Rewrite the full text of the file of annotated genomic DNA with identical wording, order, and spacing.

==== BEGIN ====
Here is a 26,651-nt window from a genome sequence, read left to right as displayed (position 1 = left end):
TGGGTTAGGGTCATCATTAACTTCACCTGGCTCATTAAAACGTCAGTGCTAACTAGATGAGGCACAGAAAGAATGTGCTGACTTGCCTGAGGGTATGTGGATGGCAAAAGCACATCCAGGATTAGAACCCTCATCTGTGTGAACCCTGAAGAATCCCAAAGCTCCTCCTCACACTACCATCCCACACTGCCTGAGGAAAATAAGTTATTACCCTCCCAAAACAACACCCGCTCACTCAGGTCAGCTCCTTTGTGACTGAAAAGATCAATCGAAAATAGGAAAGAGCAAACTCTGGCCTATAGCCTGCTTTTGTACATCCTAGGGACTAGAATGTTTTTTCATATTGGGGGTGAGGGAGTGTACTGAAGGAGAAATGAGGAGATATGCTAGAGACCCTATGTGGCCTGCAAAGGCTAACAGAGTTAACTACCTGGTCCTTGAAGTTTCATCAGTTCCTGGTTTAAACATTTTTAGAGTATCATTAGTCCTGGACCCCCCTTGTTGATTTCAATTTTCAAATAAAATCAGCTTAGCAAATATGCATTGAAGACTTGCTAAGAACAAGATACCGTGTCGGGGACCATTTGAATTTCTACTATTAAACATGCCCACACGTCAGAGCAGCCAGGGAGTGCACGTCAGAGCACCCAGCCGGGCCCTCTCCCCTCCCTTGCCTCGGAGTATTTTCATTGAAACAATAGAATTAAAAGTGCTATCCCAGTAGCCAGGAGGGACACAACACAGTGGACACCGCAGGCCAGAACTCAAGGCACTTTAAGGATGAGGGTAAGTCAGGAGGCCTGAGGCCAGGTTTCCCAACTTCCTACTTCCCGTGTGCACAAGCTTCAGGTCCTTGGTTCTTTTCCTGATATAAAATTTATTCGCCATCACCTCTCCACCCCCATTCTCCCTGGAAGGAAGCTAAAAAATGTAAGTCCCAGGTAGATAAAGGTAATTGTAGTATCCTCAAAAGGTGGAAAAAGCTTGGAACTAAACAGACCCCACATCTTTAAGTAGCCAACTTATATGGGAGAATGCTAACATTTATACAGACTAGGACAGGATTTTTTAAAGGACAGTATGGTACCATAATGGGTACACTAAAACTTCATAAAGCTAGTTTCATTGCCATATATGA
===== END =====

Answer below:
Here is a 26,651-nt window from a genome sequence, read left to right as displayed (position 1 = left end):
TGGGTTAGGGTCATCATTAACTTCACCTGGCTCATTAAAACGTCAGTGCTAACTAGATGAGGCACAGAAAGAATGTGCTGACTTGCCTGAGGGTATGTGGATGGCAAAAGCACATCCAGGATTAGAACCCTCATCTGTGTGAACCCTGAAGAATCCCAAAGCTCCTCCTCACACTACCATCCCACACTGCCTGAGGAAAATAAGTTATTACCCTCCCAAAACAACACCCGCTCACTCAGGTCAGCTCCTTTGTGACTGAAAAGATCAATCGAAAATAGGAAAGAGCAAACTCTGGCCTATAGCCTGCTTTTGTACATCCTAGGGACTAGAATGTTTTTTCATATTGGGGGTGAGGGAGTGTACTGAAGGAGAAATGAGGAGATATGCTAGAGACCCTATGTGGCCTGCAAAGGCTAACAGAGTTAACTACCTGGTCCTTGAAGTTTCATCAGTTCCTGGTTTAAACATTTTTAGAGTATCATTAGTCCTGGACCCCCCTTGTTGATTTCAATTTTCAAATAAAATCAGCTTAGCAAATATGCATTGAAGACTTGCTAAGAACAAGATACCGTGTCGGGGACCATTTGAATTTCTACTATTAAACATGCCCACACGTCAGAGCAGCCAGGGAGTGCACGTCAGAGCACCCAGCCGGGCCCTCTCCCCTCCCTTGCCTCGGAGTATTTTCATTGAAACAATAGAATTAAAAGTGCTATCCCAGTAGCCAGGAGGGACACAACACAGTGGACACCGCAGGCCAGAACTCAAGGCACTTTAAGGATGAGGGTAAGTCAGGAGGCCTGAGGCCAGGTTTCCCAACTTCCTACTTCCCGTGTGCACAAGCTTCAGGTCCTTGGTTCTTTTCCTGATATAAAATTTATTCGCCATCACCTCTCCACCCCCATTCTCCCTGGAAGGAAGCTAAAAAATGTAAGTCCCAGGTAGATAAAGGTAATTGTAGTATCCTCAAAAGGTGGAAAAAGCTTGGAACTAAACAGACCCCACATCTTTAAGTAGCCAACTTATATGGGAGAATGCTAACATTTATACAGACTAGGACAGGATTTTTTAAAGGACAGTATGGTACCATAATGGGTACACTAAAACTTCATAAAGCTAGTTTCATTGCCATATATGA